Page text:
Last week we covered diodes, specifically thermionic and PN junction diodes. But oh, there are more; and they’re special!
One of the the most commonly used ‘specialty’ diode would have to be the metal-semiconductor junction diode. Since metal has a lower work function than semiconductor crystal, electrons tend to flow from the metal to the crystal and a diode can be made. These Crystal Rectifiers actually predate both the silicon and thermionic diode, and at one point were very commonplace. So much so, that old schematics identify diodes as ‘CR’ rather than ‘D’.
Crystal rectifiers are still used today, albeit in much smaller quantities. Although they are generally poor at their job, these diodes have a very low voltage drop and absolutely no reverse recovery time. This makes them well suited for RF applications; things like Class-C amplifiers and radio detectors. In fact you’d be hard pressed to find a radio without one of these guys right after the tuning capacitor.
That said, point-contact crystal rectifiers are all but completely useless for large signals and HF rectification. Luckily for us there is a modern equivalent which can preform these tasks; the Schottky Diode.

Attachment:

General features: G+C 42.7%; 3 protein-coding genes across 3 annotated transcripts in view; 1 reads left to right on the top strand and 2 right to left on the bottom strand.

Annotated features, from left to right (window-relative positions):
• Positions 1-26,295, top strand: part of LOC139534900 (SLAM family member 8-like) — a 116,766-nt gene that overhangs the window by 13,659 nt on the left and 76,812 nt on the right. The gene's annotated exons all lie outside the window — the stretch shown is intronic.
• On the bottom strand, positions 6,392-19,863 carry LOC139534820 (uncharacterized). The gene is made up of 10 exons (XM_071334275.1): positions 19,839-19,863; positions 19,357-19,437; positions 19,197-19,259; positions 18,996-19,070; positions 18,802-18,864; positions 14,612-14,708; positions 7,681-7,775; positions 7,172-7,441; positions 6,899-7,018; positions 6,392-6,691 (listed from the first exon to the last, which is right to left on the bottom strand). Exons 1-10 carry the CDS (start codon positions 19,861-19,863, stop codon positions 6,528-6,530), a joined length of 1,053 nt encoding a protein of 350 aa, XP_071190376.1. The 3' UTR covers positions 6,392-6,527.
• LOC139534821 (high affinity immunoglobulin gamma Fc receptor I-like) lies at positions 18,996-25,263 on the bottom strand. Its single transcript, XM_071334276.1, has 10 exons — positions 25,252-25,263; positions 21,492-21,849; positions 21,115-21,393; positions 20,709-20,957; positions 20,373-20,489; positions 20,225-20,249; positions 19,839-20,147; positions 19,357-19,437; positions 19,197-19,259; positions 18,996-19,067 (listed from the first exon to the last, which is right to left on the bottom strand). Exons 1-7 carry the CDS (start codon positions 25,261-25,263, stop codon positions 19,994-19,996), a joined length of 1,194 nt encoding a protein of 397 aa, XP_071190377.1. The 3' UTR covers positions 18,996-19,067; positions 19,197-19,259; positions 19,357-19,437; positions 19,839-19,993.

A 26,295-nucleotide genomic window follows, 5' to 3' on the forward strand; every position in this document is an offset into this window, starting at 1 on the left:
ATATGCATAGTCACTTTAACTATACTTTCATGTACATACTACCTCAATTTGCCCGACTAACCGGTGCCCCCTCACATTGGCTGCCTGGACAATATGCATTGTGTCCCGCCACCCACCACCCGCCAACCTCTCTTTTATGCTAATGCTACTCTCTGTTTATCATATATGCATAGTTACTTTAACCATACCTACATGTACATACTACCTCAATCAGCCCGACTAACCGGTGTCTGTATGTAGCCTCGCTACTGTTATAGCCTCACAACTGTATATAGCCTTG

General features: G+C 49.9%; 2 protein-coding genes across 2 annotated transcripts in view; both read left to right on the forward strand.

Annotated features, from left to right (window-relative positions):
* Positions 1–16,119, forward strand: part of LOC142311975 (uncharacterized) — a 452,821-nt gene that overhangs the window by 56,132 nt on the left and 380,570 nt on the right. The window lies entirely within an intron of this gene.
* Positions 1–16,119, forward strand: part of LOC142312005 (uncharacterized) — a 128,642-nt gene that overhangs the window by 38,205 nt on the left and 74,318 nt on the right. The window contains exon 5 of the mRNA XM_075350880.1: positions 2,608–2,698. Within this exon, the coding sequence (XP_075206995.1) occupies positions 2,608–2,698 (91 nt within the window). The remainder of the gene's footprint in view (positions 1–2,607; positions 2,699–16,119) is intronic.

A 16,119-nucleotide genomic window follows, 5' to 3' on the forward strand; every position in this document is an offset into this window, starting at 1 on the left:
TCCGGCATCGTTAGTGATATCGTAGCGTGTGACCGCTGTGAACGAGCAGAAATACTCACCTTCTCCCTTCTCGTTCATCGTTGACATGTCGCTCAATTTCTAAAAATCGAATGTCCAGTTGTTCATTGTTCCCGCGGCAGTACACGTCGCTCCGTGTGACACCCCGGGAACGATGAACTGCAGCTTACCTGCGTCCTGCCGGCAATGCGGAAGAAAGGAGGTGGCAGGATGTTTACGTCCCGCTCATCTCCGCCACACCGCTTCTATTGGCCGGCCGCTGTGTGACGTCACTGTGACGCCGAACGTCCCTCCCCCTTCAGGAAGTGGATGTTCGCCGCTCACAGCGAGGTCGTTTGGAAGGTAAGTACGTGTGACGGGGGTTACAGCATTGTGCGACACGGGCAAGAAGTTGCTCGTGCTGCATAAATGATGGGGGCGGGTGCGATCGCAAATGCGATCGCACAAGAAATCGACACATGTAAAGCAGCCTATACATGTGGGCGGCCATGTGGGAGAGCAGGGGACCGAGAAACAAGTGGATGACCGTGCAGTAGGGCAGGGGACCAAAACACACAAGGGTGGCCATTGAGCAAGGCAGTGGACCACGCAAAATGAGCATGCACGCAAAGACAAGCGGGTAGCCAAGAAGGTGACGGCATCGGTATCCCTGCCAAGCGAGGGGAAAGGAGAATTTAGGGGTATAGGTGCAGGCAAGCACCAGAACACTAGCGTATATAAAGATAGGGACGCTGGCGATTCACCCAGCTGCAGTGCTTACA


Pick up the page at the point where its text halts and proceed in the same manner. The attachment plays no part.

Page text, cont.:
Operationally these diodes are no different than Crystal Rectifiers, but modern manufacturing techniques allow us to directly bond a metal cathode to silicon, creating a larger contact area than a pointed needle could ever hope to achieve. As a result, we get all the low voltage goodness of a crystal rectifier combined with all the high current fun of a PN junction. Rectifying 200 amps at 150kHz? No problem.
But what if even these aren’t fast enough? 1Ghz just isn’t enough! Well, there’s always the Tunnel Diode.
Tunnel Diodes aren’t all that different from PN diodes, in fact they are PN diodes. Unlike a normal rectifier, tunnel diodes are doped very, very heavily and as a result have a very small bandgap –and a very small capacitance and recovery time.
Tunnel diodes are tricky little beasts. As you increase the diode’s forward bias electrons begin to tunnel through the barrier, but as the voltage increases further less electrons will flow and a negative resistance is established. By increasing the voltage further, normal diode operation is established.
This negative resistance region allows the diode to not only rectify microwaves, but generate them too. With the right LC tank it’s possible to make a microwave generator with a tunnel diode, or a microwave amplifier if you’re really daring. Albeit they are not wonderful oscillators, they do work.
There is a better diode for that job though, but that one comes next week…